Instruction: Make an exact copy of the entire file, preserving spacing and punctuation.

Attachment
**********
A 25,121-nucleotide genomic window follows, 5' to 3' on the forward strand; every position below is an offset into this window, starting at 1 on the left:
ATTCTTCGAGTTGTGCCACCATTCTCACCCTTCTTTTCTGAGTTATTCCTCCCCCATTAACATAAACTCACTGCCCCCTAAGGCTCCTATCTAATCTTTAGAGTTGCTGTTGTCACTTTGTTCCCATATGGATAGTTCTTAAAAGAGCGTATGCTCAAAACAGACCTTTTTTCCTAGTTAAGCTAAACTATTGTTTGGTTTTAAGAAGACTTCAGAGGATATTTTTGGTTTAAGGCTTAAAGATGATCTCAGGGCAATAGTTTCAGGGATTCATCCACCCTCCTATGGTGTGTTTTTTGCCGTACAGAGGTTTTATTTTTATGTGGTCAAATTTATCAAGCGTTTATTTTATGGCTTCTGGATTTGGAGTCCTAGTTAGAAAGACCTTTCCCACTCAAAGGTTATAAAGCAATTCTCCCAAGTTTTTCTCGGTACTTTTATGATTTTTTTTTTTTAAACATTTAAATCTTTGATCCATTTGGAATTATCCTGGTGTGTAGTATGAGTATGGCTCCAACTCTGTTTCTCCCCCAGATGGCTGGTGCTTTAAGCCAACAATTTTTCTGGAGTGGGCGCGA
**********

A 25,121-nucleotide genomic window follows, 5' to 3' on the forward strand; every position below is an offset into this window, starting at 1 on the left:
ATTCTTCGAGTTGTGCCACCATTCTCACCCTTCTTTTCTGAGTTATTCCTCCCCCATTAACATAAACTCACTGCCCCCTAAGGCTCCTATCTAATCTTTAGAGTTGCTGTTGTCACTTTGTTCCCATATGGATAGTTCTTAAAAGAGCGTATGCTCAAAACAGACCTTTTTTCCTAGTTAAGCTAAACTATTGTTTGGTTTTAAGAAGACTTCAGAGGATATTTTTGGTTTAAGGCTTAAAGATGATCTCAGGGCAATAGTTTCAGGGATTCATCCACCCTCCTATGGTGTGTTTTTTGCCGTACAGAGGTTTTATTTTTATGTGGTCAAATTTATCAAGCGTTTATTTTATGGCTTCTGGATTTGGAGTCCTAGTTAGAAAGACCTTTCCCACTCAAAGGTTATAAAGCAATTCTCCCAAGTTTTTCTCGGTACTTTTATGATTTTTTTTTTTTAAACATTTAAATCTTTGATCCATTTGGAATTATCCTGGTGTGTAGTATGAGTATGGCTCCAACTCTGTTTCTCCCCCAGATGGCTGGTGCTTTAAGCCAACAATTTTTCTGGAGTGGGCGCGA